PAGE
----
Asymmetric Motivation

By : Jim Pinto,
San Diego, CA.

The manufacturing-based middle class is the nation's backbone. In this new global century, nations and regions are engaged in a fight - albeit peaceful - that will have lasting impact.

This article was published by:
July 2006

In today's global markets, whoever produces cheaper, faster and better wins. It's a war of ideas and innovation, of agility and tenacity. It will take new thinking to stay ahead.

For several decades now, the assumption has always been that the United States and other industrialized nations will keep leading in knowledge intensive industries, while underdeveloped and developing countries focus on lower skills and lower labor costs. That's now changed. Many countries around the world now compete both with low wages and high tech, plus far-sighted government subsidies and incentives.

There's a key human factor involved - "asymmetric motivation." In advanced regions such as North America and Europe, salaries are high and the motivation to work long hours is limited to those few who have natural drive. By contrast, in developing countries, the drive for upward mobility is greater motivation. In China, manufacturing people work diligently for comparatively low wages and government-provided housing; working fixed hours in a clean factory beats pulling rice from mud. This asymmetric motivation results in huge productivity differences.

Prized professions?

Engineering and manufacturing are not particularly prized professions in the United States. Most manufacturing jobs still suffer from the old "factory worker" syndrome. The solution is not replacement of the old-style, labor-intensive manufacturing jobs; those have disappeared in the last century. What's needed is new job creation with high-tech, high innovation. The new-age factory should be a clean, motivating place to work, with competition for interesting, high-paying jobs.

In the global environment, there's yet more asymmetry that's causing financial investment shifts. Today's world has three business/technology models:

U.S. businesses develop products with 60 percent to 70 percent gross profit margins, and target revenue growth of $100 million to $1 billion. U.S. investment is simply not available for products with smaller margins and markets. Because of this, products developed in the United States are more complex and are targeted for large markets that can justify high investment and subsequent high overhead.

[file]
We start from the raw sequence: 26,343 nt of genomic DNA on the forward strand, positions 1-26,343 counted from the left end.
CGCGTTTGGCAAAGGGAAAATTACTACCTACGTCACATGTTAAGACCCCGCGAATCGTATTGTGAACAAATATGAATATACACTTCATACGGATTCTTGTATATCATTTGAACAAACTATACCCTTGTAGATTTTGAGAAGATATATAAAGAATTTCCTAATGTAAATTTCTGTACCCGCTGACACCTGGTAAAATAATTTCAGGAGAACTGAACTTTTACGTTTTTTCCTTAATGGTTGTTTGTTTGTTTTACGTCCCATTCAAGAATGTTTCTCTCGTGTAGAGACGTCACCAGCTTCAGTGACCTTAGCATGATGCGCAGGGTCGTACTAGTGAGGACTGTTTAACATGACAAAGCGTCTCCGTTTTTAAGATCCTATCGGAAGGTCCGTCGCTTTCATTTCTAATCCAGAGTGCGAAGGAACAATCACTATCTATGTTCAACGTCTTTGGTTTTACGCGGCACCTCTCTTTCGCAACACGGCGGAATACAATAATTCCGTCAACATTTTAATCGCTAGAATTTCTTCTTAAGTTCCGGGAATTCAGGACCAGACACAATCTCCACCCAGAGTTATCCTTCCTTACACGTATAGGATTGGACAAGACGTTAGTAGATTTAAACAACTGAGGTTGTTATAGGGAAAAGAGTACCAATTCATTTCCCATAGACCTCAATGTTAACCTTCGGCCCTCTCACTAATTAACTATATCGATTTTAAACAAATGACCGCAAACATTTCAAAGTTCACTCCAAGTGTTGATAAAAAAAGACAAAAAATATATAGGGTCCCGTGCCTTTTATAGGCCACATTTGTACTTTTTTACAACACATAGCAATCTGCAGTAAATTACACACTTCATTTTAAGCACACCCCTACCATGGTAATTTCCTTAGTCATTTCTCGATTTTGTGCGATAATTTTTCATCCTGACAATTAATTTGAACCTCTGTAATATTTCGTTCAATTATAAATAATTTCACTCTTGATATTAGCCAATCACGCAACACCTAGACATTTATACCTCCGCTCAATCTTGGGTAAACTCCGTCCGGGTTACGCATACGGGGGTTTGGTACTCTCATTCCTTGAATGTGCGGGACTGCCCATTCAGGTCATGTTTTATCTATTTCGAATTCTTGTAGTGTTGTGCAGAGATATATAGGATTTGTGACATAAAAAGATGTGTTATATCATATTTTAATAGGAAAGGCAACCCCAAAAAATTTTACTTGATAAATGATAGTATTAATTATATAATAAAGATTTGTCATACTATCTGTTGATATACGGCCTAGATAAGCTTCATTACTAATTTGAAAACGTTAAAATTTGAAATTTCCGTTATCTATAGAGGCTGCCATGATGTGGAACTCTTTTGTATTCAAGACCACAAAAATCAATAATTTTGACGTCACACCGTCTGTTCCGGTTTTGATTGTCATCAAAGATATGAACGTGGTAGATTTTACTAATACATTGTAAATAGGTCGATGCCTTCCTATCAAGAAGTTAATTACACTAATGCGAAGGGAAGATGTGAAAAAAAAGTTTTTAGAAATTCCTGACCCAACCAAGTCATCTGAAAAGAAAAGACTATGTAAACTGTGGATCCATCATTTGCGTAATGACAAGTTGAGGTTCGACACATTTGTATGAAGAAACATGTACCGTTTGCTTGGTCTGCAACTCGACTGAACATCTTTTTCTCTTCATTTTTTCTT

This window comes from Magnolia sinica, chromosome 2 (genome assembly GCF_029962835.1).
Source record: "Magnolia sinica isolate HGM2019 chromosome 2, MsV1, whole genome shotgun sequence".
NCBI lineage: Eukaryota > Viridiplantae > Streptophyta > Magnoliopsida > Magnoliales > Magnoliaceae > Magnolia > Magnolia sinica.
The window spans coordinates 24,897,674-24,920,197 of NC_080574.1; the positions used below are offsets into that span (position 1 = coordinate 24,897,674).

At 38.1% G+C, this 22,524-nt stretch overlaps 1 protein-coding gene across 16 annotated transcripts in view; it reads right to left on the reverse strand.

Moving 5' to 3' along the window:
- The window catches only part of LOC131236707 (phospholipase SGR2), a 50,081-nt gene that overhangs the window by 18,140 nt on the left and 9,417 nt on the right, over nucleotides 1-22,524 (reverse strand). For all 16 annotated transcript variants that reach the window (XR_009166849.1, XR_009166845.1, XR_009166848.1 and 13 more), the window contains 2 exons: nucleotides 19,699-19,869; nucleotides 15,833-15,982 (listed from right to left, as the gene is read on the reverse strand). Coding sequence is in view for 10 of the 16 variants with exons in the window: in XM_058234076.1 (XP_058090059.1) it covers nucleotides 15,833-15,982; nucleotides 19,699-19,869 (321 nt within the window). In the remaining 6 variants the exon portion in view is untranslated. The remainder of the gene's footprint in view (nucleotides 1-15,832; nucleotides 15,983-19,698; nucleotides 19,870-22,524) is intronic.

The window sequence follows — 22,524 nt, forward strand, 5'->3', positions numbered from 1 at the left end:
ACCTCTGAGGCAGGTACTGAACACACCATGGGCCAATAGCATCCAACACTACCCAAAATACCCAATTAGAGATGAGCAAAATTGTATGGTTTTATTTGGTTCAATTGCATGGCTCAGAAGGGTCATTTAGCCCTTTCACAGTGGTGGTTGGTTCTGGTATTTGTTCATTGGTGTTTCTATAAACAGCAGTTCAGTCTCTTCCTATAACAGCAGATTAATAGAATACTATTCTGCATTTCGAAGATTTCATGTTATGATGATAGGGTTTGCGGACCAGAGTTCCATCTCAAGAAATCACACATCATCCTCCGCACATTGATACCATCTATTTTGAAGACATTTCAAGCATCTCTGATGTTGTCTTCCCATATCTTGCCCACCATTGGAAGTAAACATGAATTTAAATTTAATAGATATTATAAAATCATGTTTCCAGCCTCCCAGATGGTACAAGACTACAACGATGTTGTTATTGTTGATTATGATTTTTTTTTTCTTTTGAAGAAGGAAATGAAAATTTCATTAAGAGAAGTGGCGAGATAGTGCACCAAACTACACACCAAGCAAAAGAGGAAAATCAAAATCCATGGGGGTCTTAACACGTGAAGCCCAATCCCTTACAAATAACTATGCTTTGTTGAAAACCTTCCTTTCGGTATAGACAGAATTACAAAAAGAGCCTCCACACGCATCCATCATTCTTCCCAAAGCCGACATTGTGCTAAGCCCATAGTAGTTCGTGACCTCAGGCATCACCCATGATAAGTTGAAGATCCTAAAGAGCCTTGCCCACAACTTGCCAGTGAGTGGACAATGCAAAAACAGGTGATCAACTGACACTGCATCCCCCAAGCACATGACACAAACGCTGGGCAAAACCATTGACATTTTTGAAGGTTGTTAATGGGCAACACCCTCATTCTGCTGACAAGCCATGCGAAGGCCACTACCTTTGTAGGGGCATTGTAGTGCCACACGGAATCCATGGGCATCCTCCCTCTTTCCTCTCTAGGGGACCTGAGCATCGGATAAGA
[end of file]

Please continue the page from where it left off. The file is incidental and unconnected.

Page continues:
Developing countries other than China are growing rapidly through products that have intermediate complexity with smaller revenue growth and medium (40 percent to 50 percent) gross-profit margins. In India, there are exciting technology companies growing to $5 million to 10 million within three to five years with medium complexity products, quickly developed. This level of success attracts high levels of investment.

China is unique in that it is government controlled, with target gross profit margins of only 5 percent to 10 percent (margins that are considered too small anywhere else). The government's primary objectives are local employment and market share. As a result, China has become the undisputed world leader in low-cost manufacturing of high-volume products. And it's not just labor-intensive manufacturing; there's significant investment in automation and related software.

Further, China mandates disclosure of all intellectual property, demonstrating its long-term perspectives. By contrast, outsourcers are giving away intellectual property and knowledge for short-term financial gain.

The remedies require significant attitude changes. Our society must recognize that manufacturing and job creation are not just political or business manipulations, but the building blocks of society. The manufacturing-based middle class is the nation's backbone. It's important to keep investing in jobs, to upgrade factories, to be competitive in global markets. Entrepreneurship and talent should be encouraged and stimulated to thrive in the manufacturing sector.

The short-term financial mind-set must change. Business needs to realize that continual quarter-to-quarter increases in revenue and profits cannot be sustained with work that is done elsewhere in the world. Wall Street must stop manipulating company value by demanding short-term, quarterly financial performance.

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Copyright 2006 : Jim Pinto, San Diego, CA, USA